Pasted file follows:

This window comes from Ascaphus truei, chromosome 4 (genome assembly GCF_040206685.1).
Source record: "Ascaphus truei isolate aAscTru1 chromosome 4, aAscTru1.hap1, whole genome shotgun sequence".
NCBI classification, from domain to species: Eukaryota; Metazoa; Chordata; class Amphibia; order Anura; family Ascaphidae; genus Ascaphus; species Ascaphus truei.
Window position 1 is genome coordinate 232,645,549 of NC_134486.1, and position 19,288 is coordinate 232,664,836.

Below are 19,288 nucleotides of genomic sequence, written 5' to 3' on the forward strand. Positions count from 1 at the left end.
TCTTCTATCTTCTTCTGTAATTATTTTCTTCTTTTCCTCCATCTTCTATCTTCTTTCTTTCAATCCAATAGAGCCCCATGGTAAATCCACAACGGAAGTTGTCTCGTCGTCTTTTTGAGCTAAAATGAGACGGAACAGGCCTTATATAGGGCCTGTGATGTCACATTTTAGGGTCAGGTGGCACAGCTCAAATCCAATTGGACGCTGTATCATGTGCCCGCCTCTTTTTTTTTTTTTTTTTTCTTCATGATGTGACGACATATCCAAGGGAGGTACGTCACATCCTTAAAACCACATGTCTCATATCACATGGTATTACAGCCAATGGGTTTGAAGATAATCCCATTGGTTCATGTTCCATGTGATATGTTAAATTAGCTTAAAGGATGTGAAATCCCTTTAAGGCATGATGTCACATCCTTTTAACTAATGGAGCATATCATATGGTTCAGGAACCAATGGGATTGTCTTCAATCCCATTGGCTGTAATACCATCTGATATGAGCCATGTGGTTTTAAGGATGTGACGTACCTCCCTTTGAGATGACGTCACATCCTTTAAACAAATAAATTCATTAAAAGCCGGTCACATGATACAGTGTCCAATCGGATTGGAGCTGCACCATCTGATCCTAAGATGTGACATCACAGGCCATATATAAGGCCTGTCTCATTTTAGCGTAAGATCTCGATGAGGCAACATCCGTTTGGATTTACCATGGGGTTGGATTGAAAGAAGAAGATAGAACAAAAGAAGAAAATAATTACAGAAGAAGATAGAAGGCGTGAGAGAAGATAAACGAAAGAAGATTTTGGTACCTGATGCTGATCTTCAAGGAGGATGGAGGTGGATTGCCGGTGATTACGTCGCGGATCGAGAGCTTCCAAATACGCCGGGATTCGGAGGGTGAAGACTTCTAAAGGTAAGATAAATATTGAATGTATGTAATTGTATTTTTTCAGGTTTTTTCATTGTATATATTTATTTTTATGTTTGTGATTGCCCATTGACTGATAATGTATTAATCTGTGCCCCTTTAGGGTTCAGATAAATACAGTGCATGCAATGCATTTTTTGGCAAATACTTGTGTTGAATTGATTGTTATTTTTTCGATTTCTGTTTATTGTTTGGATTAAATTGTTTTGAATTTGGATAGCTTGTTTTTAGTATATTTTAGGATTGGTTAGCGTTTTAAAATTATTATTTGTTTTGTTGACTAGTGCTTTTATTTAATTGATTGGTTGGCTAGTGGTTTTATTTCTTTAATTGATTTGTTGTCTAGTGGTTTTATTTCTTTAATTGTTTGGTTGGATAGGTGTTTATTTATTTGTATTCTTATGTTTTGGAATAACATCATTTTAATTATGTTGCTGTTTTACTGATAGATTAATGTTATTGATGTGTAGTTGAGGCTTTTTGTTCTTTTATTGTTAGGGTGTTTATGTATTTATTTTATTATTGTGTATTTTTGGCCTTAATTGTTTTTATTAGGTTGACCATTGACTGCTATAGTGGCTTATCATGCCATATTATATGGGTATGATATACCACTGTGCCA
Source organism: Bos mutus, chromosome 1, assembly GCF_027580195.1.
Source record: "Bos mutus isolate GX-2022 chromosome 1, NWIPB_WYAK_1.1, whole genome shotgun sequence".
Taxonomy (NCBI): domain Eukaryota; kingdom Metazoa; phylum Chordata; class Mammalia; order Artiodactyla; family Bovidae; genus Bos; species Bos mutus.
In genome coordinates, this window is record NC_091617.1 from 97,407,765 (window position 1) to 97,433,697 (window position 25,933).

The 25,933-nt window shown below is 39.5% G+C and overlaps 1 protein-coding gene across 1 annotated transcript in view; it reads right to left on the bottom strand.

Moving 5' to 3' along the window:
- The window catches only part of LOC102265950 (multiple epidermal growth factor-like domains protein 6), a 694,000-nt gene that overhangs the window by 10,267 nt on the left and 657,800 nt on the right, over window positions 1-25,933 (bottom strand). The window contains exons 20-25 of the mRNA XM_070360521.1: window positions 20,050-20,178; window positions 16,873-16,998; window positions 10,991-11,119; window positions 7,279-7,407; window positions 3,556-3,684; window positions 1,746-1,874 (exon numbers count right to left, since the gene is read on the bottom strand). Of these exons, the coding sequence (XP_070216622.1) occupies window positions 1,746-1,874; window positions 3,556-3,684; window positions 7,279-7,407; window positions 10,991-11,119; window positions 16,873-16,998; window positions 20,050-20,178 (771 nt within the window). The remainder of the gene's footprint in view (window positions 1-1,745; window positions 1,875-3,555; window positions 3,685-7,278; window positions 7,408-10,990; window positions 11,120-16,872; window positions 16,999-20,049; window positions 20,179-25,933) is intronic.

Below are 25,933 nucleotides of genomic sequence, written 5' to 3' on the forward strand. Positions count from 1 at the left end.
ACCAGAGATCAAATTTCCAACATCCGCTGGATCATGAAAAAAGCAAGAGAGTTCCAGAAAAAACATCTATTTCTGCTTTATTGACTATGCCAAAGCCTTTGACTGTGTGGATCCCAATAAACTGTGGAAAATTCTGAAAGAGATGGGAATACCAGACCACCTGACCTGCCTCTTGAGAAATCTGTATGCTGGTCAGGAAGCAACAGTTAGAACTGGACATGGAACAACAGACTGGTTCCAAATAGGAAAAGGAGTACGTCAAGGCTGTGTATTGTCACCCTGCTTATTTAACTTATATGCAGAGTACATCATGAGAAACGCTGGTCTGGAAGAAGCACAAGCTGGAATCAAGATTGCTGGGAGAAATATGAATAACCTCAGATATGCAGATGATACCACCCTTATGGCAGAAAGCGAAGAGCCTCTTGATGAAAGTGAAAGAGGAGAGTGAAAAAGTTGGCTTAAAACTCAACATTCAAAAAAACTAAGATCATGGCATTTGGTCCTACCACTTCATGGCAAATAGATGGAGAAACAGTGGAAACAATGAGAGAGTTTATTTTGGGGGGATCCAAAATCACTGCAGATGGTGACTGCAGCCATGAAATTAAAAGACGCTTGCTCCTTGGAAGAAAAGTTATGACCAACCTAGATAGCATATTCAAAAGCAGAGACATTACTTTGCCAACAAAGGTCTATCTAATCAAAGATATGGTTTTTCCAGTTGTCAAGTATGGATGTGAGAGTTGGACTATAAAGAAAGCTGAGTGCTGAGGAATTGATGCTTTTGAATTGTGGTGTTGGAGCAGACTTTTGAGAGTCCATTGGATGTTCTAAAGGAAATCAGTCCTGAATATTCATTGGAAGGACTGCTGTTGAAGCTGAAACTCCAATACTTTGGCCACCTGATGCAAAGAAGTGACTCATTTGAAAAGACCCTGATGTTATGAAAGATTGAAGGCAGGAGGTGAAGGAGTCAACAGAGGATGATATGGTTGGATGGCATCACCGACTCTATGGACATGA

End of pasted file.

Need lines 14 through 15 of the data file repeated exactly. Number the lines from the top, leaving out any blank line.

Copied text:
Below are 25,933 nucleotides of genomic sequence, written 5' to 3' on the forward strand. Positions count from 1 at the left end.
ACCAGAGATCAAATTTCCAACATCCGCTGGATCATGAAAAAAGCAAGAGAGTTCCAGAAAAAACATCTATTTCTGCTTTATTGACTATGCCAAAGCCTTTGACTGTGTGGATCCCAATAAACTGTGGAAAATTCTGAAAGAGATGGGAATACCAGACCACCTGACCTGCCTCTTGAGAAATCTGTATGCTGGTCAGGAAGCAACAGTTAGAACTGGACATGGAACAACAGACTGGTTCCAAATAGGAAAAGGAGTACGTCAAGGCTGTGTATTGTCACCCTGCTTATTTAACTTATATGCAGAGTACATCATGAGAAACGCTGGTCTGGAAGAAGCACAAGCTGGAATCAAGATTGCTGGGAGAAATATGAATAACCTCAGATATGCAGATGATACCACCCTTATGGCAGAAAGCGAAGAGCCTCTTGATGAAAGTGAAAGAGGAGAGTGAAAAAGTTGGCTTAAAACTCAACATTCAAAAAAACTAAGATCATGGCATTTGGTCCTACCACTTCATGGCAAATAGATGGAGAAACAGTGGAAACAATGAGAGAGTTTATTTTGGGGGGATCCAAAATCACTGCAGATGGTGACTGCAGCCATGAAATTAAAAGACGCTTGCTCCTTGGAAGAAAAGTTATGACCAACCTAGATAGCATATTCAAAAGCAGAGACATTACTTTGCCAACAAAGGTCTATCTAATCAAAGATATGGTTTTTCCAGTTGTCAAGTATGGATGTGAGAGTTGGACTATAAAGAAAGCTGAGTGCTGAGGAATTGATGCTTTTGAATTGTGGTGTTGGAGCAGACTTTTGAGAGTCCATTGGATGTTCTAAAGGAAATCAGTCCTGAATATTCATTGGAAGGACTGCTGTTGAAGCTGAAACTCCAATACTTTGGCCACCTGATGCAAAGAAGTGACTCATTTGAAAAGACCCTGATGTTATGAAAGATTGAAGGCAGGAGGTGAAGGAGTCAACAGAGGATGATATGGTTGGATGGCATCACCGACTCTATGGACATGA